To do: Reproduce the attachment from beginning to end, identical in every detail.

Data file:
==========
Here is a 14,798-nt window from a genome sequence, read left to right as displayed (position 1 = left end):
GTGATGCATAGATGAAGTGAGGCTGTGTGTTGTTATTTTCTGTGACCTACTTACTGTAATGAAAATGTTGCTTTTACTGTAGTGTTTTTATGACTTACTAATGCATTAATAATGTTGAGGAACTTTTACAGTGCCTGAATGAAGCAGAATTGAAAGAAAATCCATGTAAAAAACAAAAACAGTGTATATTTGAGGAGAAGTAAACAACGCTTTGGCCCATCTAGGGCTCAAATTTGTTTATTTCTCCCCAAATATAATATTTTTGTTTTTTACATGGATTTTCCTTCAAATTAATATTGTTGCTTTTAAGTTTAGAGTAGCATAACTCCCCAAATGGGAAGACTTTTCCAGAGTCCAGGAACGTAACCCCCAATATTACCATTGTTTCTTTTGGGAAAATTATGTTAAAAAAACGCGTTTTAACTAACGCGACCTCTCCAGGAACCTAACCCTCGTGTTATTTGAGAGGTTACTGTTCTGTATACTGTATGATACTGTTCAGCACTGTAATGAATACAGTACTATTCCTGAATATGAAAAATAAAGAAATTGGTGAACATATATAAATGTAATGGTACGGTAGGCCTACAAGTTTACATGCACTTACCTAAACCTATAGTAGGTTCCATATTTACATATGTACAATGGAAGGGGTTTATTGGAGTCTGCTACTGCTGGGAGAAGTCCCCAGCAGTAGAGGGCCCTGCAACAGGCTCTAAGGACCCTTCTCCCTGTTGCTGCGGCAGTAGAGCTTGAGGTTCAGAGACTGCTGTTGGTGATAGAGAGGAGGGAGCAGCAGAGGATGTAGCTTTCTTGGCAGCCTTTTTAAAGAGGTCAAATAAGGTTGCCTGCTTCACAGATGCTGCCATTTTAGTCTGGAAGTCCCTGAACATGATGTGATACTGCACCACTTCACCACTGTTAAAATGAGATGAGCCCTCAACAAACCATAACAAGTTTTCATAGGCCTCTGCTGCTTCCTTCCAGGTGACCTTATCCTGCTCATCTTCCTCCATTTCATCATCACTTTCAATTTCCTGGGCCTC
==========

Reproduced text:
Here is a 14,798-nt window from a genome sequence, read left to right as displayed (position 1 = left end):
GTGATGCATAGATGAAGTGAGGCTGTGTGTTGTTATTTTCTGTGACCTACTTACTGTAATGAAAATGTTGCTTTTACTGTAGTGTTTTTATGACTTACTAATGCATTAATAATGTTGAGGAACTTTTACAGTGCCTGAATGAAGCAGAATTGAAAGAAAATCCATGTAAAAAACAAAAACAGTGTATATTTGAGGAGAAGTAAACAACGCTTTGGCCCATCTAGGGCTCAAATTTGTTTATTTCTCCCCAAATATAATATTTTTGTTTTTTACATGGATTTTCCTTCAAATTAATATTGTTGCTTTTAAGTTTAGAGTAGCATAACTCCCCAAATGGGAAGACTTTTCCAGAGTCCAGGAACGTAACCCCCAATATTACCATTGTTTCTTTTGGGAAAATTATGTTAAAAAAACGCGTTTTAACTAACGCGACCTCTCCAGGAACCTAACCCTCGTGTTATTTGAGAGGTTACTGTTCTGTATACTGTATGATACTGTTCAGCACTGTAATGAATACAGTACTATTCCTGAATATGAAAAATAAAGAAATTGGTGAACATATATAAATGTAATGGTACGGTAGGCCTACAAGTTTACATGCACTTACCTAAACCTATAGTAGGTTCCATATTTACATATGTACAATGGAAGGGGTTTATTGGAGTCTGCTACTGCTGGGAGAAGTCCCCAGCAGTAGAGGGCCCTGCAACAGGCTCTAAGGACCCTTCTCCCTGTTGCTGCGGCAGTAGAGCTTGAGGTTCAGAGACTGCTGTTGGTGATAGAGAGGAGGGAGCAGCAGAGGATGTAGCTTTCTTGGCAGCCTTTTTAAAGAGGTCAAATAAGGTTGCCTGCTTCACAGATGCTGCCATTTTAGTCTGGAAGTCCCTGAACATGATGTGATACTGCACCACTTCACCACTGTTAAAATGAGATGAGCCCTCAACAAACCATAACAAGTTTTCATAGGCCTCTGCTGCTTCCTTCCAGGTGACCTTATCCTGCTCATCTTCCTCCATTTCATCATCACTTTCAATTTCCTGGGCCTC